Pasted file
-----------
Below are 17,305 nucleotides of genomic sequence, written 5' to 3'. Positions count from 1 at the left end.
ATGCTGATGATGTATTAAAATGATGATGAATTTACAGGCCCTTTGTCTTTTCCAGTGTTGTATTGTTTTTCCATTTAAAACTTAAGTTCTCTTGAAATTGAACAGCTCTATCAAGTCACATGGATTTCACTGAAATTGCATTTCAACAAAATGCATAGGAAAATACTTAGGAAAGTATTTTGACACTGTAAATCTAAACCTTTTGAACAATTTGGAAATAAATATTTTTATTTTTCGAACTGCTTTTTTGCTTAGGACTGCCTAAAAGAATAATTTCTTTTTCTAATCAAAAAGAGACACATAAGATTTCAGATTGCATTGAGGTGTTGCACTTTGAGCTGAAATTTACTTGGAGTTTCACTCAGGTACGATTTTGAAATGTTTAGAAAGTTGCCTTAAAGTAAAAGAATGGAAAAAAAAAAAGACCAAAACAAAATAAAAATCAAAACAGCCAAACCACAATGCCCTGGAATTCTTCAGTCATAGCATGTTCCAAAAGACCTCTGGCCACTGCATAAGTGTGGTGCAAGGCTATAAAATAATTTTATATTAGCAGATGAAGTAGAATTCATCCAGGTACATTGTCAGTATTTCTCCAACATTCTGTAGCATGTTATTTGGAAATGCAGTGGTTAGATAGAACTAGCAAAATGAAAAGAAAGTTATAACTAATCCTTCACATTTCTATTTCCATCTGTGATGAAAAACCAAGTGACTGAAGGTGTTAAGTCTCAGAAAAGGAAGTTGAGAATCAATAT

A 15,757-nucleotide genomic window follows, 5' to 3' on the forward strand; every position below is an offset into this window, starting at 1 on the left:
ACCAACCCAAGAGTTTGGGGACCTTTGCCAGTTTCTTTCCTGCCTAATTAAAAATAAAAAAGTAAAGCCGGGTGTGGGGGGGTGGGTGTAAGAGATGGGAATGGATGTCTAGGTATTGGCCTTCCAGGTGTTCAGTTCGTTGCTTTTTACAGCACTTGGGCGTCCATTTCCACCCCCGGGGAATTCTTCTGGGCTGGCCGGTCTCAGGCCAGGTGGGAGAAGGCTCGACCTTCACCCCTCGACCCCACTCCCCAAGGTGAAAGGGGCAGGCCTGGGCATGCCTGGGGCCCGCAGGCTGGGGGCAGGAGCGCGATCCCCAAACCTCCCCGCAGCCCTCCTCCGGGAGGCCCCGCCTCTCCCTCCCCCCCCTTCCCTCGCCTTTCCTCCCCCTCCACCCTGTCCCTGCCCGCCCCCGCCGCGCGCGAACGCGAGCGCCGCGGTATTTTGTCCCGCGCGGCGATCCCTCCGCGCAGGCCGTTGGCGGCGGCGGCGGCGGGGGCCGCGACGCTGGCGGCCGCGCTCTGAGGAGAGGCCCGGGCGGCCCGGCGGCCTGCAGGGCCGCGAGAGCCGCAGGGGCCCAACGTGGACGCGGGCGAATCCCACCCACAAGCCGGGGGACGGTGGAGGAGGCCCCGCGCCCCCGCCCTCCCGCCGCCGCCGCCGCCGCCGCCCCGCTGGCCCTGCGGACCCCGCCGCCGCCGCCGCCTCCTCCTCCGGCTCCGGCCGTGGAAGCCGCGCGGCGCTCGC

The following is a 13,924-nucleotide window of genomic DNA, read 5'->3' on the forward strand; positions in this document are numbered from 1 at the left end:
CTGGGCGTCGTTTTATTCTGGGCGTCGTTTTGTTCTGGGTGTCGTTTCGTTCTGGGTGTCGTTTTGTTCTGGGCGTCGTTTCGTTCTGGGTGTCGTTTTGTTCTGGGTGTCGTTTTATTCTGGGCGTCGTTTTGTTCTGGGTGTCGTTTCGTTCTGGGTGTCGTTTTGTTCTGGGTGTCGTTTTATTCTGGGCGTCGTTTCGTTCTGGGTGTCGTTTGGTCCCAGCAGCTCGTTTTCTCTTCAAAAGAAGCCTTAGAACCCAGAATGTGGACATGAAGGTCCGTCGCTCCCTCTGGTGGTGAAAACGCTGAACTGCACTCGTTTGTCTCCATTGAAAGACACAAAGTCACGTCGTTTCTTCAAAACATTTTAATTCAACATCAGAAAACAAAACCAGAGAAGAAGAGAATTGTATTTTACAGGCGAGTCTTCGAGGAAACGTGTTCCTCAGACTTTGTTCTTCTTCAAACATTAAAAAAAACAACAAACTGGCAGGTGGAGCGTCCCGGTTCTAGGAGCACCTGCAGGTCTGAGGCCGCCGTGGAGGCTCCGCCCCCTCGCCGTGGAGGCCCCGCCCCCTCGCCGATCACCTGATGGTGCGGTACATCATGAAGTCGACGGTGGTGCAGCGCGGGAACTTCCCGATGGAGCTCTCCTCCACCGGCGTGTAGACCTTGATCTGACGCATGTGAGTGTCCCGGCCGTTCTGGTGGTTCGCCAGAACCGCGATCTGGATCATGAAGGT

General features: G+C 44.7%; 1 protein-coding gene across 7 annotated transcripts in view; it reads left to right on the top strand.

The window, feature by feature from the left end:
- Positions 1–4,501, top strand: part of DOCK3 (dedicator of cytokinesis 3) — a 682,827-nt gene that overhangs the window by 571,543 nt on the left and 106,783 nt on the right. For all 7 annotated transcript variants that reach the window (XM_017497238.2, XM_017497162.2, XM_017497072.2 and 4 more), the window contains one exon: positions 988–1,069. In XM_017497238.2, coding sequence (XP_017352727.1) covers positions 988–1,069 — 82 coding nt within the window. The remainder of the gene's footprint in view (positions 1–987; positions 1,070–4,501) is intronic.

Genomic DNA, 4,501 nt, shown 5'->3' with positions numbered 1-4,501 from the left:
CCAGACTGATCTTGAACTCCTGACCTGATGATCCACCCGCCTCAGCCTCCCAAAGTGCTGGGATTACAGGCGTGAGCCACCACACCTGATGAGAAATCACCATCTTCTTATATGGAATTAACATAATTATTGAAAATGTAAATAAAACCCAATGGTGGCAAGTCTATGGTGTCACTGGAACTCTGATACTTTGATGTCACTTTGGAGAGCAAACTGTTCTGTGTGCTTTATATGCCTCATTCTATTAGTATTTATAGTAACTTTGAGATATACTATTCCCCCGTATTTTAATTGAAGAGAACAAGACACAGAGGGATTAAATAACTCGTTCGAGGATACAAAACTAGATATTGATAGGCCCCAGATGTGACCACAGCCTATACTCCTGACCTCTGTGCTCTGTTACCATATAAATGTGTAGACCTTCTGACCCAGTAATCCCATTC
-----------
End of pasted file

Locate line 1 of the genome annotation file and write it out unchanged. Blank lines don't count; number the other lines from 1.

Below are 17,305 nucleotides of genomic sequence, written 5' to 3'. Positions count from 1 at the left end.